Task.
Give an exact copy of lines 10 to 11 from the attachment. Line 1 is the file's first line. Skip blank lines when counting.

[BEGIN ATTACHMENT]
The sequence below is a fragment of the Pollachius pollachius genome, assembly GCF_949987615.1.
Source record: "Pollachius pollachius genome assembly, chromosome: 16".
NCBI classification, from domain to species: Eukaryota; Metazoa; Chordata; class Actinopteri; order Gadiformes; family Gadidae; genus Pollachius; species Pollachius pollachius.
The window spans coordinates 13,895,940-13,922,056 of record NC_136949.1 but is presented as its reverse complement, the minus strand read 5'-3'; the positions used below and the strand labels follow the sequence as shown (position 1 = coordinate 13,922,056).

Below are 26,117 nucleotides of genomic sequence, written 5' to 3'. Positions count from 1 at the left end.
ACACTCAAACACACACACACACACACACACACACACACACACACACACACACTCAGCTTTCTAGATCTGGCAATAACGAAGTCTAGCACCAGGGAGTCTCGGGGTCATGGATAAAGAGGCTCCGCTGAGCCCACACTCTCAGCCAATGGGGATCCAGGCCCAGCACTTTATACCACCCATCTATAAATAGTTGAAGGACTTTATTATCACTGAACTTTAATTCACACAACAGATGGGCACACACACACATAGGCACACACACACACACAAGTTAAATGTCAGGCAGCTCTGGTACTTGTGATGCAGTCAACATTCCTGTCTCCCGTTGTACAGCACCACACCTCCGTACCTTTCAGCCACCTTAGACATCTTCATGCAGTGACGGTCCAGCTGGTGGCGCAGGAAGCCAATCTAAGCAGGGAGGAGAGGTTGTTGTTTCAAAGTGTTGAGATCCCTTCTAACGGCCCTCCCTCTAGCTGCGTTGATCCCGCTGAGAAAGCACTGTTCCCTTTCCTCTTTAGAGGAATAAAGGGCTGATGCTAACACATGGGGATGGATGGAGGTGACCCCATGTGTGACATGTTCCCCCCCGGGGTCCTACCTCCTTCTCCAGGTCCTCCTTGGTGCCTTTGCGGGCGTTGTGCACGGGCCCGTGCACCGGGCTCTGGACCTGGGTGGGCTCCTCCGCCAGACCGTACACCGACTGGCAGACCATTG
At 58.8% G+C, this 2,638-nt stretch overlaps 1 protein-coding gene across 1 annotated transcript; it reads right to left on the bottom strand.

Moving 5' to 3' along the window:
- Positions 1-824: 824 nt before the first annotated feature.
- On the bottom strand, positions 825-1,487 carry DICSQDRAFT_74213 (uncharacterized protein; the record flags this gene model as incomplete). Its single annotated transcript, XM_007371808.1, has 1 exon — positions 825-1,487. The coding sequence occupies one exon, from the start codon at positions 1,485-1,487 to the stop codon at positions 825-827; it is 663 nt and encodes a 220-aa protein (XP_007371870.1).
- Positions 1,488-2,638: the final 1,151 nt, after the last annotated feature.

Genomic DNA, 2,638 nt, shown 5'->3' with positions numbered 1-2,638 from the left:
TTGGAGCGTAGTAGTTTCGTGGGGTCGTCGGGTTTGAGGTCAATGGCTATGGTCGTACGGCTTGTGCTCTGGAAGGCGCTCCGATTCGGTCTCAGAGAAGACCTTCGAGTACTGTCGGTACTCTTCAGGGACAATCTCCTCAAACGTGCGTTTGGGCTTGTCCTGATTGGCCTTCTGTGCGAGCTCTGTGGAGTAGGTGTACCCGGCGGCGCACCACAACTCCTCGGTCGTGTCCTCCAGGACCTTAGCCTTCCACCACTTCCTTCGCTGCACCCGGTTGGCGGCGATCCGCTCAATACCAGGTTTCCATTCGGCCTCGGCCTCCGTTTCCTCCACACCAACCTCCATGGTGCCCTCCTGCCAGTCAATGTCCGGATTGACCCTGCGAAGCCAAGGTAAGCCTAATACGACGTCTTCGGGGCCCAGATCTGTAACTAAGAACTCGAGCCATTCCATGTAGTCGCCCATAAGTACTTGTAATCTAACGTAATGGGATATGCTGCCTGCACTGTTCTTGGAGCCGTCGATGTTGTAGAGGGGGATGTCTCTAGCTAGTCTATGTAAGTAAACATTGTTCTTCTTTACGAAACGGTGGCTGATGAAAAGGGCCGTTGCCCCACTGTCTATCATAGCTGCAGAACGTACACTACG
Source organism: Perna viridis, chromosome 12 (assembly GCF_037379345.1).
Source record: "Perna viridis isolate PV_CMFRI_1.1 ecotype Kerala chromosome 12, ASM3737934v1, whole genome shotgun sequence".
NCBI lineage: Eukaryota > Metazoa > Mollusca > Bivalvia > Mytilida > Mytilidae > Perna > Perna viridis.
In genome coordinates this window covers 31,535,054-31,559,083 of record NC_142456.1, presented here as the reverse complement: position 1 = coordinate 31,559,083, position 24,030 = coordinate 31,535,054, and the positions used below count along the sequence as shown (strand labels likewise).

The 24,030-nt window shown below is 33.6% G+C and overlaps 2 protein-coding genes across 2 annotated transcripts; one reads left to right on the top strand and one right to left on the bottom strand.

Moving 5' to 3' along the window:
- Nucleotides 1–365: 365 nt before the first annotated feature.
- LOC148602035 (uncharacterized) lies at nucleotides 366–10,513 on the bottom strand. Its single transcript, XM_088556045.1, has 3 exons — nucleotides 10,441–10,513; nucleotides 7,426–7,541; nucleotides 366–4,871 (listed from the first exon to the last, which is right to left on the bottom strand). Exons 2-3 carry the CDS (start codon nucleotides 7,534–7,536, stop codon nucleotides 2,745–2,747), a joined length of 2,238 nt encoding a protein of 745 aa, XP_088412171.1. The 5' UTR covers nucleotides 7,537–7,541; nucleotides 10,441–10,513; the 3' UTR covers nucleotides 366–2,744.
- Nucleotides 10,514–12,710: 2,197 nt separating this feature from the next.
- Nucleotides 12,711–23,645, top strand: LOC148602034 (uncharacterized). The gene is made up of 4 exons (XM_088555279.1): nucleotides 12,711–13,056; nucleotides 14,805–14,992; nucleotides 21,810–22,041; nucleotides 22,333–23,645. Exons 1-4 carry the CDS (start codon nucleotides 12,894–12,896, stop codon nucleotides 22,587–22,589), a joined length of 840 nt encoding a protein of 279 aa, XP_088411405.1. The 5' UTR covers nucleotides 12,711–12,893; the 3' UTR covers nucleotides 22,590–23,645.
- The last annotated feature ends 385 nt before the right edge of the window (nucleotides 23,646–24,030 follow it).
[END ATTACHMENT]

- On the bottom strand, positions 825-1,487 carry DICSQDRAFT_74213 (uncharacterized protein; the record flags this gene model as incomplete). Its single annotated transcript, XM_007371808.1, has 1 exon — positions 825-1,487. The coding sequence occupies one exon, from the start codon at positions 1,485-1,487 to the stop codon at positions 825-827; it is 663 nt and encodes a 220-aa protein (XP_007371870.1).
- Positions 1,488-2,638: the final 1,151 nt, after the last annotated feature.